The Fabulous Life of Pandora: Episode 9

Reason not to have a house party no. 1

In the spirit of cleanliness and with the intention of actually getting back our deposits in the summer, we decided at the start of the year to avoid throwing house parties of any description. We would not invite large numbers of friends – real, and the lesser Facebook variety – wielding buckets of nasty, cheap paint stripper/ Tesco vodka, encourage said friends to down what could only be described as an alcoholic’s nightmare, and play loud dubstep – seriously, what a ridiculous genre of music – until three in the morning. We would not do anything so cool as to transform our small bathroom into the designated Chunder Point, and would certainly never allow lusty, red-faced youths to use the dark corners of the house to proceed to explore the insides of each other’s mouths. With their tongues. Our house, in short, would be an official No Fly Zone, if by “fly” you mean “fun”.

Five months later, and we realised just how truly lame we were being. We had attended a number of excellent house parties involving minimal vomit – if you avoided the dreadful concoctions marketed to gullible partygoers as “punch”, that is. Indeed, what better way is there to prove one’s student credentials than throwing a house party? None, that’s what, and we decided at once that we ought to stop being such complete and utter killjoys and transform our pristine palace – ha! – into a rave worthy of the entire cast of Channel 4’s Skins. It was time to stop being Durham’s biggest “shLASSes” (I honestly have NO idea why anyone would ever use such a term, let alone put “lass” in upper case, but that is how we were starting to be known).

We immediately set about creating a Facebook group for what would surely go down in history as the event of the decade, and chose a suitable event picture, theme and guest list. Entry would be dependent on the suitability of alcohol brought and costume worn. We even toyed with the idea of employing a friend to wait at the door to oversee proceedings – every detail was considered with the greatest of care. A date was agreed upon and fixed – one cannot possibly cancel an event when it has been put up on Facebook, as that would be akin to the breaking of a legal contract. The preparations for our party were set in motion, and the date was strictly set in stone.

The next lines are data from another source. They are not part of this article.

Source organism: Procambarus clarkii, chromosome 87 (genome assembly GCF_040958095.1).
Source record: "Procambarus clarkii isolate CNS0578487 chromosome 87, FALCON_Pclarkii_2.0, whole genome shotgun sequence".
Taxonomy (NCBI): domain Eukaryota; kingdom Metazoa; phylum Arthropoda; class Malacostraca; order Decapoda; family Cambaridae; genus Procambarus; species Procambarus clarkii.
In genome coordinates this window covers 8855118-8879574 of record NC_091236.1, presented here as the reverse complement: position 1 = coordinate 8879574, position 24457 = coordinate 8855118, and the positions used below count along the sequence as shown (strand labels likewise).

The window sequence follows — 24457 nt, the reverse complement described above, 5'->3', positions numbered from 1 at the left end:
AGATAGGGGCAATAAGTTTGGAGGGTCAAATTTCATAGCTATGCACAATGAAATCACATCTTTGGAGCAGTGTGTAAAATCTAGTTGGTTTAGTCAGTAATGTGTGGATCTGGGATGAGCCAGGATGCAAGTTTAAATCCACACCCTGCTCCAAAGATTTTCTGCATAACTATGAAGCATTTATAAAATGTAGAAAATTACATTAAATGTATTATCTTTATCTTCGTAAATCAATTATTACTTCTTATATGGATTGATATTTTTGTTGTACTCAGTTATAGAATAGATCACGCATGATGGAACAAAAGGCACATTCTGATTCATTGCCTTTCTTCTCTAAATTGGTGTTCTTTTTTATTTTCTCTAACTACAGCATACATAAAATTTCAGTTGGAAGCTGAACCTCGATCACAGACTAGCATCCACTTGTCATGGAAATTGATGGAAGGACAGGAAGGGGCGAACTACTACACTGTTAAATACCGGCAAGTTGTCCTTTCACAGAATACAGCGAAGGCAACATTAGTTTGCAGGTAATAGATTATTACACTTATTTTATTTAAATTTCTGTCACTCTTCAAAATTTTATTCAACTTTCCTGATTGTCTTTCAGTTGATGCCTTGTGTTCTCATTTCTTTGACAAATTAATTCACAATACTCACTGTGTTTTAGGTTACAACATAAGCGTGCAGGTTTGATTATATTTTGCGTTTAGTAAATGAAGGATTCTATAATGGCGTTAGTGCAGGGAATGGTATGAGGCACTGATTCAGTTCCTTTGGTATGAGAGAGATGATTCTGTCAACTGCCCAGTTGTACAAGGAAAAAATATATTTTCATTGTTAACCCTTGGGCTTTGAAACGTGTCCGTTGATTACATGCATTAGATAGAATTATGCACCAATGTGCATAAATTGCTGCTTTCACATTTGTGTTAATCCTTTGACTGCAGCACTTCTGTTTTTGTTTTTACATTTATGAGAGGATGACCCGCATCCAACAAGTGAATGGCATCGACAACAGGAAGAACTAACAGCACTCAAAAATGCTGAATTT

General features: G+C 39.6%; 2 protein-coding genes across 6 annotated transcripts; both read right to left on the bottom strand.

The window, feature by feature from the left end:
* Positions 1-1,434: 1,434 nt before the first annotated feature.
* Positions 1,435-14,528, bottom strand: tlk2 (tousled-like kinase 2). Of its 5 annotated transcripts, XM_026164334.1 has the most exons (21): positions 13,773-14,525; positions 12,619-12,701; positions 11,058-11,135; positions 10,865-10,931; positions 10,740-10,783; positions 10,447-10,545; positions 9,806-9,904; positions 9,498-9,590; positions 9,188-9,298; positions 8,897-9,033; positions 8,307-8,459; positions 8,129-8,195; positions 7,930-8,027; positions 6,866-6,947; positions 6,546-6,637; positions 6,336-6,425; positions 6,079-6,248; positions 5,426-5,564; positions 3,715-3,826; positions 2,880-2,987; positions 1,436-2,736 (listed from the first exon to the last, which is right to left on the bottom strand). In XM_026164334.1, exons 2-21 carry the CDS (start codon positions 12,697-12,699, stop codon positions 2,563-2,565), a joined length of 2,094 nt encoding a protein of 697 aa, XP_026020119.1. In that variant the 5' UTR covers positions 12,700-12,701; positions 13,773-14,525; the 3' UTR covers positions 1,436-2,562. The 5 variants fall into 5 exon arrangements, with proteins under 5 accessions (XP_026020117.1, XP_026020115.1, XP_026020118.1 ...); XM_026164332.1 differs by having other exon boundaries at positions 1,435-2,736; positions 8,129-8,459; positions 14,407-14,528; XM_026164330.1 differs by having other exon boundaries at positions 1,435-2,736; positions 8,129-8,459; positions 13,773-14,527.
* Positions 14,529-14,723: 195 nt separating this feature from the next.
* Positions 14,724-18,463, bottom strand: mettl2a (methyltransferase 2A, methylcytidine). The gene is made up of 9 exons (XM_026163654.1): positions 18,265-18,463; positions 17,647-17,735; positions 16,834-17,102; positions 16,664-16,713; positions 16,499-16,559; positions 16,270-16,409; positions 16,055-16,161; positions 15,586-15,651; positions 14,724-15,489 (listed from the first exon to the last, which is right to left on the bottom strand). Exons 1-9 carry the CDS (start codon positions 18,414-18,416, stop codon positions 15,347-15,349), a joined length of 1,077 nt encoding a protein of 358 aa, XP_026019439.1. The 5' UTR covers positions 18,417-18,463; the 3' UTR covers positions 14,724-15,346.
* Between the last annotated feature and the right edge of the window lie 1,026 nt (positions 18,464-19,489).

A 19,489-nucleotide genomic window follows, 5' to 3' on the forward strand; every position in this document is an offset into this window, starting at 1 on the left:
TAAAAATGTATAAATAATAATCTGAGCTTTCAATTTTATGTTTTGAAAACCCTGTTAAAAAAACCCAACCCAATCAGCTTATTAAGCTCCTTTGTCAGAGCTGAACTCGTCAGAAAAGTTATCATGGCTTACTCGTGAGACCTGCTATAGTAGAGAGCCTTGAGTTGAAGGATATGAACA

The only issue was the fact that we had begun to plan a party that would not be held for another month. In our eagerness to demonstrate our inherent coolness to all our friends and acquaintances, we gave ourselves at least four weeks to organise our event. Normally this would not have been a problem, but I had asked Housemates #1, 2 and 3 to push forward the date of the party so that I would have time to write my numerous summative assignments. Considering my failure to get The Fear until invariably the night before my deadlines – a subject of a previous column of mine – this plan ultimately failed to come into fruition, and I found myself a week before the party with three half-written essays to complete over the course of a single weekend.

After many hours agonising over my dilemma, I decided that the only real option I had was to cancel the party. Of course, this would be a huge blow to the surprisingly high proportion of attendees – it seems as though we had timed the party to occur amidst a complete dearth of frivolity, as everyone with a gram of sense had decided, sensibly, to place themselves under house/ library arrest in order to complete their assignments rather than throw a house party. It came as a shock to Housemates #1, 2 and 3, but they eventually took pity and agreed to do the unthinkable: to break the sacred bonds of the Facebook contract, and indefinitely postpone our beloved event.

What my friends decided to do instead, however, ultimately proved to be my undoing. After an entire week locked in my bedroom with a heaving mountain of books and notes and post-its, I had begun by Friday to go a little insane. The pub started to look like a tempting prospect, and I reasoned that I needed – deserved – a break from the grindstone, and off I went, tracing the scent of my friends and their beer like an alcoholic bloodhound. Unfortunately, after one too many, we relocated to a local bar, where I was all too easily persuaded to move on from there to the DSU. I drank a full £20, and ended up staggering back merrily with my friends at three. The irony the next day hurt far more than my sore head, I can tell you.

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